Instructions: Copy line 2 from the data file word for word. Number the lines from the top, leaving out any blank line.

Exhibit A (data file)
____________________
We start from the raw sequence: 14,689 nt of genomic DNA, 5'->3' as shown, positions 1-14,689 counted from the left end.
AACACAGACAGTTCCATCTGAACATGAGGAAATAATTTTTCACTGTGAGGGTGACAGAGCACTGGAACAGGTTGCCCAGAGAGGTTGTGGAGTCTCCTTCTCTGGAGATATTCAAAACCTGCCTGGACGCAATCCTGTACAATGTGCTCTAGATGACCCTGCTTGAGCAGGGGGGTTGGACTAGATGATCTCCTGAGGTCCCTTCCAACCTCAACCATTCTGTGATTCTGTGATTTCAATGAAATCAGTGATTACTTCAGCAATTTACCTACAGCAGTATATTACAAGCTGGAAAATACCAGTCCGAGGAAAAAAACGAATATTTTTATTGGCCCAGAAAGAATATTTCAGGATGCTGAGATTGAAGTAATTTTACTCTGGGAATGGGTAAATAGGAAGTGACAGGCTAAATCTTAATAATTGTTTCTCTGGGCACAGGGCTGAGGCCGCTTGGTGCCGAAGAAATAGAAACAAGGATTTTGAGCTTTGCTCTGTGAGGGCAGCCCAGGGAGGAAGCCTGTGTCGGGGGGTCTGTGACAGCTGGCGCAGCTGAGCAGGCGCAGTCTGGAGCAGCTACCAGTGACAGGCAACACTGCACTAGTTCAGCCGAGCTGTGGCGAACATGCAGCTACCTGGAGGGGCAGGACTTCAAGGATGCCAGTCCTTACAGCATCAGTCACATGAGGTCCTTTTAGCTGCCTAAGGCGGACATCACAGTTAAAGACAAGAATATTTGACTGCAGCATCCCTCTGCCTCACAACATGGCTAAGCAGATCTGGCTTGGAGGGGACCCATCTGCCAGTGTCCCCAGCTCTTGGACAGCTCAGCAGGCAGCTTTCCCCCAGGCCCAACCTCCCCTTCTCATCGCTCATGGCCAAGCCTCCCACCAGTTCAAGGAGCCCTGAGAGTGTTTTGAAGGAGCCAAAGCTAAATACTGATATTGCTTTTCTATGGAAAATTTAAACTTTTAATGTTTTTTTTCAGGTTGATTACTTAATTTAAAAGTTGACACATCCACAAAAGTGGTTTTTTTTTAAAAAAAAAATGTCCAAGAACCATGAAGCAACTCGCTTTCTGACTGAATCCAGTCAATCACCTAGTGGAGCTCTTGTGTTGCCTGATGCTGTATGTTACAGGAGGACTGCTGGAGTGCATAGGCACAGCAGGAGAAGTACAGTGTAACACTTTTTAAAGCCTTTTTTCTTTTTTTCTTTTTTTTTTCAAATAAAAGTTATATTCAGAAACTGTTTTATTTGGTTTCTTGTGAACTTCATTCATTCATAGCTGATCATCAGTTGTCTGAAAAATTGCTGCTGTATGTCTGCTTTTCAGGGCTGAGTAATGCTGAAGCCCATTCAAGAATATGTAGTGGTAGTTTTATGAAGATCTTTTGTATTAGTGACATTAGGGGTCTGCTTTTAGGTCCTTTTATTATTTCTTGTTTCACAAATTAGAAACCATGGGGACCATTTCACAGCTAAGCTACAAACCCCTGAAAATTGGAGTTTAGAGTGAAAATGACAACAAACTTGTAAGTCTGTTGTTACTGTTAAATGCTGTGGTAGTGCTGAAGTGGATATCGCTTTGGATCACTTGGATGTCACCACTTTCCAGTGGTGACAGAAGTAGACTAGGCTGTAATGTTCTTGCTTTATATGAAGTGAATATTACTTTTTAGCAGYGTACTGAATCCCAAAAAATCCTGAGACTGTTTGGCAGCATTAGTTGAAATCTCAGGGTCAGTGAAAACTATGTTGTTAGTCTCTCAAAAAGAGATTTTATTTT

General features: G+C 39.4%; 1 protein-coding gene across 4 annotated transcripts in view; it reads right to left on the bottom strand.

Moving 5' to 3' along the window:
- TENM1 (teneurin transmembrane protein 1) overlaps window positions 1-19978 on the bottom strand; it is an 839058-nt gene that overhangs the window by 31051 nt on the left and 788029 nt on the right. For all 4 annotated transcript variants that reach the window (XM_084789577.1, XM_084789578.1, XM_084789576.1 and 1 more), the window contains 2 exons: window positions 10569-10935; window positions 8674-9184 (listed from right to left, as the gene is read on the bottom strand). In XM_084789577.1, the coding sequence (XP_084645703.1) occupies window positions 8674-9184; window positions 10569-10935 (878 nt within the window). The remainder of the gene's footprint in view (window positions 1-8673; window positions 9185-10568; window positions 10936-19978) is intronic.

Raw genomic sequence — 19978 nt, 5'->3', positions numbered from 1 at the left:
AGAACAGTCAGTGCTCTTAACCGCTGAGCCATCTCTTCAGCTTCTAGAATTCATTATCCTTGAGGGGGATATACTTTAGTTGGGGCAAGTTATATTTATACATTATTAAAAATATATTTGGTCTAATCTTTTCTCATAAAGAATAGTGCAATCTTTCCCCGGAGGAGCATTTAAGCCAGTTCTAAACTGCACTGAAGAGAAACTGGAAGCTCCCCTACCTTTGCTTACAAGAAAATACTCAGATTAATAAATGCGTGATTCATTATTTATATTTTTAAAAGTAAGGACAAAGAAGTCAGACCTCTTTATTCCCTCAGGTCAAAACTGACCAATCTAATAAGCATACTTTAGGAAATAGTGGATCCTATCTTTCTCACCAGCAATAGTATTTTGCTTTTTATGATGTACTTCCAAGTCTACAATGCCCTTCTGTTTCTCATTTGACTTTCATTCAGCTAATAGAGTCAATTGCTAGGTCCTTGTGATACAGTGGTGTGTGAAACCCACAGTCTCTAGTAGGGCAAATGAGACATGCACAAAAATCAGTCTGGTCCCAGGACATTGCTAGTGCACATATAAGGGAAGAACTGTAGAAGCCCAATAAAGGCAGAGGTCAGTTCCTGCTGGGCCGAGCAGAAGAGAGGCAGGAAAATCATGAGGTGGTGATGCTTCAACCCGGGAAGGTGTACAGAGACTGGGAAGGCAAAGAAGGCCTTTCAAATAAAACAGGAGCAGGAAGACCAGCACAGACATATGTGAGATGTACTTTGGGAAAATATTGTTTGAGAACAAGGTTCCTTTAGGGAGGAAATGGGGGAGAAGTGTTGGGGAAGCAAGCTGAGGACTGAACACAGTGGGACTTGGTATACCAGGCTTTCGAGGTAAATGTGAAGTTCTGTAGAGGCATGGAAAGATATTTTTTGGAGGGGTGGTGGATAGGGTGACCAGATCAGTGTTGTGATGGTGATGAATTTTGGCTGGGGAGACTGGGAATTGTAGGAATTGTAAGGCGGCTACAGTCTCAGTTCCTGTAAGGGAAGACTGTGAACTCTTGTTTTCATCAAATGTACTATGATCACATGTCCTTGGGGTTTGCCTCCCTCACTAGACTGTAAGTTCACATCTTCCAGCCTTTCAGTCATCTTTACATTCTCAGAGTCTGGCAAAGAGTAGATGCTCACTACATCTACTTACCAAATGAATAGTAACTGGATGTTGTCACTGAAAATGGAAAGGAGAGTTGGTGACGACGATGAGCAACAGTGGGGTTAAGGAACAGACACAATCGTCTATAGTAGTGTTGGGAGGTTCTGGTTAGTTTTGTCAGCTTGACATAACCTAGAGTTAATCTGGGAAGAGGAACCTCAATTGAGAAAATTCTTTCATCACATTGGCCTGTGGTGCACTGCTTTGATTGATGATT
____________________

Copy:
AACACAGACAGTTCCATCTGAACATGAGGAAATAATTTTTCACTGTGAGGGTGACAGAGCACTGGAACAGGTTGCCCAGAGAGGTTGTGGAGTCTCCTTCTCTGGAGATATTCAAAACCTGCCTGGACGCAATCCTGTACAATGTGCTCTAGATGACCCTGCTTGAGCAGGGGGGTTGGACTAGATGATCTCCTGAGGTCCCTTCCAACCTCAACCATTCTGTGATTCTGTGATTTCAATGAAATCAGTGATTACTTCAGCAATTTACCTACAGCAGTATATTACAAGCTGGAAAATACCAGTCCGAGGAAAAAAACGAATATTTTTATTGGCCCAGAAAGAATATTTCAGGATGCTGAGATTGAAGTAATTTTACTCTGGGAATGGGTAAATAGGAAGTGACAGGCTAAATCTTAATAATTGTTTCTCTGGGCACAGGGCTGAGGCCGCTTGGTGCCGAAGAAATAGAAACAAGGATTTTGAGCTTTGCTCTGTGAGGGCAGCCCAGGGAGGAAGCCTGTGTCGGGGGGTCTGTGACAGCTGGCGCAGCTGAGCAGGCGCAGTCTGGAGCAGCTACCAGTGACAGGCAACACTGCACTAGTTCAGCCGAGCTGTGGCGAACATGCAGCTACCTGGAGGGGCAGGACTTCAAGGATGCCAGTCCTTACAGCATCAGTCACATGAGGTCCTTTTAGCTGCCTAAGGCGGACATCACAGTTAAAGACAAGAATATTTGACTGCAGCATCCCTCTGCCTCACAACATGGCTAAGCAGATCTGGCTTGGAGGGGACCCATCTGCCAGTGTCCCCAGCTCTTGGACAGCTCAGCAGGCAGCTTTCCCCCAGGCCCAACCTCCCCTTCTCATCGCTCATGGCCAAGCCTCCCACCAGTTCAAGGAGCCCTGAGAGTGTTTTGAAGGAGCCAAAGCTAAATACTGATATTGCTTTTCTATGGAAAATTTAAACTTTTAATGTTTTTTTTCAGGTTGATTACTTAATTTAAAAGTTGACACATCCACAAAAGTGGTTTTTTTTTAAAAAAAAAATGTCCAAGAACCATGAAGCAACTCGCTTTCTGACTGAATCCAGTCAATCACCTAGTGGAGCTCTTGTGTTGCCTGATGCTGTATGTTACAGGAGGACTGCTGGAGTGCATAGGCACAGCAGGAGAAGTACAGTGTAACACTTTTTAAAGCCTTTTTTCTTTTTTTCTTTTTTTTTTCAAATAAAAGTTATATTCAGAAACTGTTTTATTTGGTTTCTTGTGAACTTCATTCATTCATAGCTGATCATCAGTTGTCTGAAAAATTGCTGCTGTATGTCTGCTTTTCAGGGCTGAGTAATGCTGAAGCCCATTCAAGAATATGTAGTGGTAGTTTTATGAAGATCTTTTGTATTAGTGACATTAGGGGTCTGCTTTTAGGTCCTTTTATTATTTCTTGTTTCACAAATTAGAAACCATGGGGACCATTTCACAGCTAAGCTACAAACCCCTGAAAATTGGAGTTTAGAGTGAAAATGACAACAAACTTGTAAGTCTGTTGTTACTGTTAAATGCTGTGGTAGTGCTGAAGTGGATATCGCTTTGGATCACTTGGATGTCACCACTTTCCAGTGGTGACAGAAGTAGACTAGGCTGTAATGTTCTTGCTTTATATGAAGTGAATATTACTTTTTAGCAGYGTACTGAATCCCAAAAAATCCTGAGACTGTTTGGCAGCATTAGTTGAAATCTCAGGGTCAGTGAAAACTATGTTGTTAGTCTCTCAAAAAGAGATTTTATTTT